Teaching undergraduate transport phenomena fundamentals course in universities worldwide was mainly based on the well-known most useful chemical engineering textbook ever written by Bird, Stewart and Lightfoot, (BSL, 1960). Students in recent years are motivated by real-life examples, but they have limited time to investigate the physics beyond them. This research paper presents the enhanced teaching methods used to introduce undergraduates to Comsol Multiphysics Apps solving research projects. The learning goal is achieved by going through sequent teaching approaches. Normally, the students learn to solve problems in their textbooks analytically and learn to validate their solution with the available numerical techniques. Progressing into solving more complicated 2D problems is a result of building the validation confidence with computer programs that develops students to go beyond their textbooks by removing assumptions. This approach is illustrated in details using the feature of App building; where changes and optimization can be implemented to show the breadth of analysis techniques. Students gain better insight into the interaction between realistic system design geometries, and the role of various Multiphysics. From an educational perspective, students in different engineering and science disciplines can now solve complex problems in a relatively short period of time, which provides new opportunities for strengthening their technical skills. One key result is an acceleration of their development as technologists, which allows them to ultimately provide greater business impact and leadership in their chosen career.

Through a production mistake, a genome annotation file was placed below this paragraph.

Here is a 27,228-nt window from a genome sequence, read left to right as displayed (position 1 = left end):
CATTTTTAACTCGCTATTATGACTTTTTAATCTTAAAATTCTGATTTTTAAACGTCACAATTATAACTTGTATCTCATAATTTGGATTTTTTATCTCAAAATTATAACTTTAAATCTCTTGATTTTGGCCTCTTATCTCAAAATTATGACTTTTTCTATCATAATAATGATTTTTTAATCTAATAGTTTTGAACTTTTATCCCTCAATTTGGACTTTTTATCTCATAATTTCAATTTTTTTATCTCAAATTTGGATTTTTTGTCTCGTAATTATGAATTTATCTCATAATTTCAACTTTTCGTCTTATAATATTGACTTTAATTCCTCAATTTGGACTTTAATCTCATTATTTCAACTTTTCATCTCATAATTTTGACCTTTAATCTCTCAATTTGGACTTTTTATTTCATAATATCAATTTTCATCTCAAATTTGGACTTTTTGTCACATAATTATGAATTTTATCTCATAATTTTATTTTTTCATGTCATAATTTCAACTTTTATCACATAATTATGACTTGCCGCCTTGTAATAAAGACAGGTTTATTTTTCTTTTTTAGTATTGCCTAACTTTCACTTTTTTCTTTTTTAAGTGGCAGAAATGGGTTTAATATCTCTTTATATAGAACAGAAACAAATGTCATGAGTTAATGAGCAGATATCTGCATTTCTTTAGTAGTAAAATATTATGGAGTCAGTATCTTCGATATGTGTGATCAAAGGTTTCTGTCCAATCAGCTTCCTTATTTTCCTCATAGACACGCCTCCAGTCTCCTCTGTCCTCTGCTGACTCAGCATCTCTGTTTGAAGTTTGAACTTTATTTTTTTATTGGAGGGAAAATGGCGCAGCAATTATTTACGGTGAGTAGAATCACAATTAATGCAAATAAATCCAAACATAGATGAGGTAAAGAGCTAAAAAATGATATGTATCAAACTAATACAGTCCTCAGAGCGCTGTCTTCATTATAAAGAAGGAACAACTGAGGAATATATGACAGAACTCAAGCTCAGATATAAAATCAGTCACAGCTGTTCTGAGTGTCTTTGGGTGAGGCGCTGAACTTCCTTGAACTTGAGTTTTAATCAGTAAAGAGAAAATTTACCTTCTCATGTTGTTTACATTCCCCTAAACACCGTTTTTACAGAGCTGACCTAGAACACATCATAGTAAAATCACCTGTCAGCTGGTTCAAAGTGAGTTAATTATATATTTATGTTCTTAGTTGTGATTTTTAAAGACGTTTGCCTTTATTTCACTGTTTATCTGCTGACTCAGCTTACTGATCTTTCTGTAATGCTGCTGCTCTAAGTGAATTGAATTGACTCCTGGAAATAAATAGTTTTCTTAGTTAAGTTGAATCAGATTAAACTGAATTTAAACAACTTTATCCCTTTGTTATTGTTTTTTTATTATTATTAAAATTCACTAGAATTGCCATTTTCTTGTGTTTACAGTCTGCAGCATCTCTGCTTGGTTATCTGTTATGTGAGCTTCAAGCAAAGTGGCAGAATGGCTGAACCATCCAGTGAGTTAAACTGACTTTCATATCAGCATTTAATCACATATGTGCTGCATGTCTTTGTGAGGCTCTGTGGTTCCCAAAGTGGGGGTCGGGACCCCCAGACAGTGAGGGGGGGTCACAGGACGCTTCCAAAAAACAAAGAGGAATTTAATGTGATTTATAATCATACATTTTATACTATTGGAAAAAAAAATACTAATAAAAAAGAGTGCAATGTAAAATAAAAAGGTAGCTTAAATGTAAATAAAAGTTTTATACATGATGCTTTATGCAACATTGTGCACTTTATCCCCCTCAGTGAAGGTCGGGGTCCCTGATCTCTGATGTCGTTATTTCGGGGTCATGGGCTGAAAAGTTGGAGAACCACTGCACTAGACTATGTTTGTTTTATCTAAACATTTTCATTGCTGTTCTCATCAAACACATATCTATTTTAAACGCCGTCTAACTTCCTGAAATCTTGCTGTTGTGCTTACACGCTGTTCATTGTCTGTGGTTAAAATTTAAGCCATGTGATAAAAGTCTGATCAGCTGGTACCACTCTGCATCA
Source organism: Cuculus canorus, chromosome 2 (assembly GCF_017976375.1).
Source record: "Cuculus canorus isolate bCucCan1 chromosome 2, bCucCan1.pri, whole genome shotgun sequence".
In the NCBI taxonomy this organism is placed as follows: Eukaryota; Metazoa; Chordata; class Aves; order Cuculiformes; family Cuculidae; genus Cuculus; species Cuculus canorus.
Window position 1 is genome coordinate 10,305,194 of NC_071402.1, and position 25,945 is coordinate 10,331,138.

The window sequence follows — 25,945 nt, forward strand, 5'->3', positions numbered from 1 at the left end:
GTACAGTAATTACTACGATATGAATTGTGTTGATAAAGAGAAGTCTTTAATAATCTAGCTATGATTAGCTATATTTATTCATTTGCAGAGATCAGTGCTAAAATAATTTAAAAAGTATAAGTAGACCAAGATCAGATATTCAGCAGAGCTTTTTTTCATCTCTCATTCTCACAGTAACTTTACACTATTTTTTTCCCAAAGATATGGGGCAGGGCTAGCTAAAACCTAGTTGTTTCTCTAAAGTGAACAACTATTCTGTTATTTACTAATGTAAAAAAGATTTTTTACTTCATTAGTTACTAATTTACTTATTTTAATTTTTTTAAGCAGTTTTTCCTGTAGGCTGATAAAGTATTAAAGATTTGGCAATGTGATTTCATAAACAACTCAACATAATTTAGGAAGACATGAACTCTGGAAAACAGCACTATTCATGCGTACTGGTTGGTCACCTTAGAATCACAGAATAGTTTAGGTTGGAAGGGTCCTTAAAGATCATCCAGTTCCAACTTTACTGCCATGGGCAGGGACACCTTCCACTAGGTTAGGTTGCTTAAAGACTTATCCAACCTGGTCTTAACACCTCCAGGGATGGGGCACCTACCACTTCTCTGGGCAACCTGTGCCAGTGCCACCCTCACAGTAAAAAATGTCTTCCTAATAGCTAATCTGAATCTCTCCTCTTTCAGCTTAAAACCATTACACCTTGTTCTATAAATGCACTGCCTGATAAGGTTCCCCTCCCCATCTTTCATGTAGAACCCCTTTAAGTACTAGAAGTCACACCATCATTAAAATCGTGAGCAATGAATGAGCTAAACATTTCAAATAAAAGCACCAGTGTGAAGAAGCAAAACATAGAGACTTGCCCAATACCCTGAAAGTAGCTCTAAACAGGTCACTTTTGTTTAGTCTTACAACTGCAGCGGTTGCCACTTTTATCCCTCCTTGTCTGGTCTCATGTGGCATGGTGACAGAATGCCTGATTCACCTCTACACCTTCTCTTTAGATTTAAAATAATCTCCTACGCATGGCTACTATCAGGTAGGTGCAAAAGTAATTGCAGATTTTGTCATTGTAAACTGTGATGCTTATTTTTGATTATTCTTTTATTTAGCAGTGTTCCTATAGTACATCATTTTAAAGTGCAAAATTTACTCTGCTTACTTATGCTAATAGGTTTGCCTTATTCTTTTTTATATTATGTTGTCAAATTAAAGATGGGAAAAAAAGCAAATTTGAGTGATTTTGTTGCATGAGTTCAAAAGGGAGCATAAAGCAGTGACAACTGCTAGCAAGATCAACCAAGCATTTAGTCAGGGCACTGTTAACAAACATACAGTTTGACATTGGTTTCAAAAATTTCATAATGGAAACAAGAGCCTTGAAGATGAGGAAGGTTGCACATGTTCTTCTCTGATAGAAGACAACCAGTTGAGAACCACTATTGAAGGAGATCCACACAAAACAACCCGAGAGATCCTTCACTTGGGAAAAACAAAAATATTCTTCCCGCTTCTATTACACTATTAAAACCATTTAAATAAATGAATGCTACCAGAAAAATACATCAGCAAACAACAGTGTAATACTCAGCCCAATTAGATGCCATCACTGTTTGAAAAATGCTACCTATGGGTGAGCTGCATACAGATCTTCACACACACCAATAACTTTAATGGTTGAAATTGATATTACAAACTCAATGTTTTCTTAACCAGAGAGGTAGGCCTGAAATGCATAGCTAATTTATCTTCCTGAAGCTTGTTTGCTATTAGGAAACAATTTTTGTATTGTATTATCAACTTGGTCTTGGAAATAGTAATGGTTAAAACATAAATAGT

Zaed Sahem, Ontario Society of Professional Engineers, Canada
Mohamed Edali, AlMergib University, Alkhoms, Libya
Faraj Ben Rajab, Memorial University, Canada
Ali Elkamel, University of Waterloo, Canada
Stream: Educational change through technologies
This paper is part of the IICEHawaii2017 Conference Proceedings (View)
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